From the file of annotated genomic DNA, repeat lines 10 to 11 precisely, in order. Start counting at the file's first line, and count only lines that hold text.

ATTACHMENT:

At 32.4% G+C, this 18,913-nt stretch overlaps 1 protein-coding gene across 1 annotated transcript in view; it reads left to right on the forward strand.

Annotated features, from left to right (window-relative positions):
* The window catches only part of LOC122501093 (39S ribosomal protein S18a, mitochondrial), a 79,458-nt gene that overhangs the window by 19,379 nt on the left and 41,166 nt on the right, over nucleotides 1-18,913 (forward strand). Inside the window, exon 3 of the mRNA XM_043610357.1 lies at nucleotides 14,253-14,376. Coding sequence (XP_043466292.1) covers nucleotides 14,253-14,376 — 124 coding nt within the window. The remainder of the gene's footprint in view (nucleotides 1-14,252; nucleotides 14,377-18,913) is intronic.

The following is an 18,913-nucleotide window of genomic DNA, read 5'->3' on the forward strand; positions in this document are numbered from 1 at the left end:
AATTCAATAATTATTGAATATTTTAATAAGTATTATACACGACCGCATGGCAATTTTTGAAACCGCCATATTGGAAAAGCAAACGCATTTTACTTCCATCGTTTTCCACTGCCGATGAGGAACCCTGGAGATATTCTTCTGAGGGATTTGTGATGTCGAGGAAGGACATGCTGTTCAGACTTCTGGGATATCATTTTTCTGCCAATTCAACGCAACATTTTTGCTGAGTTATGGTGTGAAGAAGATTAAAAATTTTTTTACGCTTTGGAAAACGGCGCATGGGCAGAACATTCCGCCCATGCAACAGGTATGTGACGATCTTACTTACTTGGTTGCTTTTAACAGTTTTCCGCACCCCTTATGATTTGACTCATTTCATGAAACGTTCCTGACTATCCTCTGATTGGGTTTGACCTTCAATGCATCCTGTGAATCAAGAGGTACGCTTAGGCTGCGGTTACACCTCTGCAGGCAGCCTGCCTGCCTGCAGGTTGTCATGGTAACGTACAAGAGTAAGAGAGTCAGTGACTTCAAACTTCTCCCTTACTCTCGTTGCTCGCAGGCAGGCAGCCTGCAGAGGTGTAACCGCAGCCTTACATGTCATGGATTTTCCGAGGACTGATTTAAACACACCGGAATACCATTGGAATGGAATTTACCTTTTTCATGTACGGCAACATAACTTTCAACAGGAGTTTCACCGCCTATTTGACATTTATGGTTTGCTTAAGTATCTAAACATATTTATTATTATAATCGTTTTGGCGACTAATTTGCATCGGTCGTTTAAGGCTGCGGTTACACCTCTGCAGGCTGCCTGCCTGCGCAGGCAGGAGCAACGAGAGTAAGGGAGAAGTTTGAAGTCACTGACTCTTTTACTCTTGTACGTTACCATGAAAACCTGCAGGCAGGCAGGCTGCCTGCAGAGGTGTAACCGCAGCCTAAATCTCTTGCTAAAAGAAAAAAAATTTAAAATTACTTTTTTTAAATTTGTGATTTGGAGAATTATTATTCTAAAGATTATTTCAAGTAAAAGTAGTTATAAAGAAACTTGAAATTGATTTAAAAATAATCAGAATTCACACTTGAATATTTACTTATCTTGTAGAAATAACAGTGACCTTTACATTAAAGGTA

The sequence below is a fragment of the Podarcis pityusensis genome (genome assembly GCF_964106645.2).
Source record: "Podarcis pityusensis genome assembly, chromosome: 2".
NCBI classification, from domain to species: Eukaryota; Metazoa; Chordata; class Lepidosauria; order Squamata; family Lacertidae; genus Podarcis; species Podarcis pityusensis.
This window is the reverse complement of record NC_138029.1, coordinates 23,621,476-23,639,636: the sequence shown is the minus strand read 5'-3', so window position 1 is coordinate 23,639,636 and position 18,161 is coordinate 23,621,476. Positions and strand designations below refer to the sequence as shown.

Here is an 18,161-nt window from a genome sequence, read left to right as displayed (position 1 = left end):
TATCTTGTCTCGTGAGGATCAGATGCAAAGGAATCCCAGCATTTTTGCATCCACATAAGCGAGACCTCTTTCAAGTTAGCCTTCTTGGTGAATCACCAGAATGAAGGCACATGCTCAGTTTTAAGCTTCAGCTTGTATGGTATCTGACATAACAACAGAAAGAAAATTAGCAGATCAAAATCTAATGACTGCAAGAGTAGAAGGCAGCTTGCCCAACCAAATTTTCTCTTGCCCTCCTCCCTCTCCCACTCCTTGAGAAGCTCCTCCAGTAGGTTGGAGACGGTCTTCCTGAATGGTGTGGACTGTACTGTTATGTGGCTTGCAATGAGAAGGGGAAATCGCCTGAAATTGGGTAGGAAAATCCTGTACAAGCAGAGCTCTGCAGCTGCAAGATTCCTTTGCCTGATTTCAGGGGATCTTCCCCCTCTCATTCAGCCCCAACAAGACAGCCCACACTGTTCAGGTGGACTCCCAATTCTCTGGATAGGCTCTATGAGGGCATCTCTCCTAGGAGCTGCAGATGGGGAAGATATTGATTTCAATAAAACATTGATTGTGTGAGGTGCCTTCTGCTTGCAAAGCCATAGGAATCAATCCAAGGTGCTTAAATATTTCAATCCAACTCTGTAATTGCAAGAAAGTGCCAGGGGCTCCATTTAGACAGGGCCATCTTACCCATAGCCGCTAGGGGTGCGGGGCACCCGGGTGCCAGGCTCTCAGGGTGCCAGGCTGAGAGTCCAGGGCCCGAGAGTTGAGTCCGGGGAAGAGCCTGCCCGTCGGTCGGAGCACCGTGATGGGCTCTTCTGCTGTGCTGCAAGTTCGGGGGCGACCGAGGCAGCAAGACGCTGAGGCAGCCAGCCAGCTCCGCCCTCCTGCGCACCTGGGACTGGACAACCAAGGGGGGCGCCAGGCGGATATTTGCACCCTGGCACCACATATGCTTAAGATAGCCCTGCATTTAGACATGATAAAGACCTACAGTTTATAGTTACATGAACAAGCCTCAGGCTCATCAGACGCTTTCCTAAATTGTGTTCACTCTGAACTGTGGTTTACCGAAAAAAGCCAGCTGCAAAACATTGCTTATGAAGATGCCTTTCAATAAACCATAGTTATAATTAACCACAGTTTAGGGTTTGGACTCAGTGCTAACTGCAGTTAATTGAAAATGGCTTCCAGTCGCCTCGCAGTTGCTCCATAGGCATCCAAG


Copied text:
Here is an 18,161-nt window from a genome sequence, read left to right as displayed (position 1 = left end):
TATCTTGTCTCGTGAGGATCAGATGCAAAGGAATCCCAGCATTTTTGCATCCACATAAGCGAGACCTCTTTCAAGTTAGCCTTCTTGGTGAATCACCAGAATGAAGGCACATGCTCAGTTTTAAGCTTCAGCTTGTATGGTATCTGACATAACAACAGAAAGAAAATTAGCAGATCAAAATCTAATGACTGCAAGAGTAGAAGGCAGCTTGCCCAACCAAATTTTCTCTTGCCCTCCTCCCTCTCCCACTCCTTGAGAAGCTCCTCCAGTAGGTTGGAGACGGTCTTCCTGAATGGTGTGGACTGTACTGTTATGTGGCTTGCAATGAGAAGGGGAAATCGCCTGAAATTGGGTAGGAAAATCCTGTACAAGCAGAGCTCTGCAGCTGCAAGATTCCTTTGCCTGATTTCAGGGGATCTTCCCCCTCTCATTCAGCCCCAACAAGACAGCCCACACTGTTCAGGTGGACTCCCAATTCTCTGGATAGGCTCTATGAGGGCATCTCTCCTAGGAGCTGCAGATGGGGAAGATATTGATTTCAATAAAACATTGATTGTGTGAGGTGCCTTCTGCTTGCAAAGCCATAGGAATCAATCCAAGGTGCTTAAATATTTCAATCCAACTCTGTAATTGCAAGAAAGTGCCAGGGGCTCCATTTAGACAGGGCCATCTTACCCATAGCCGCTAGGGGTGCGGGGCACCCGGGTGCCAGGCTCTCAGGGTGCCAGGCTGAGAGTCCAGGGCCCGAGAGTTGAGTCCGGGGAAGAGCCTGCCCGTCGGTCGGAGCACCGTGATGGGCTCTTCTGCTGTGCTGCAAGTTCGGGGGCGACCGAGGCAGCAAGACGCTGAGGCAGCCAGCCAGCTCCGCCCTCCTGCGCACCTGGGACTGGACAACCAAGGGGGGCGCCAGGCGGATATTTGCACCCTGGCACCACATATGCTTAAGATAGCCCTGCATTTAGACATGATAAAGACCTACAGTTTATAGTTACATGAACAAGCCTCAGGCTCATCAGACGCTTTCCTAAATTGTGTTCACTCTGAACTGTGGTTTACCGAAAAAAGCCAGCTGCAAAACATTGCTTATGAAGATGCCTTTCAATAAACCATAGTTATAATTAACCACAGTTTAGGGTTTGGACTCAGTGCTAACTGCAGTTAATTGAAAATGGCTTCCAGTCGCCTCGCAGTTGCTCCATAGGCATCCAAG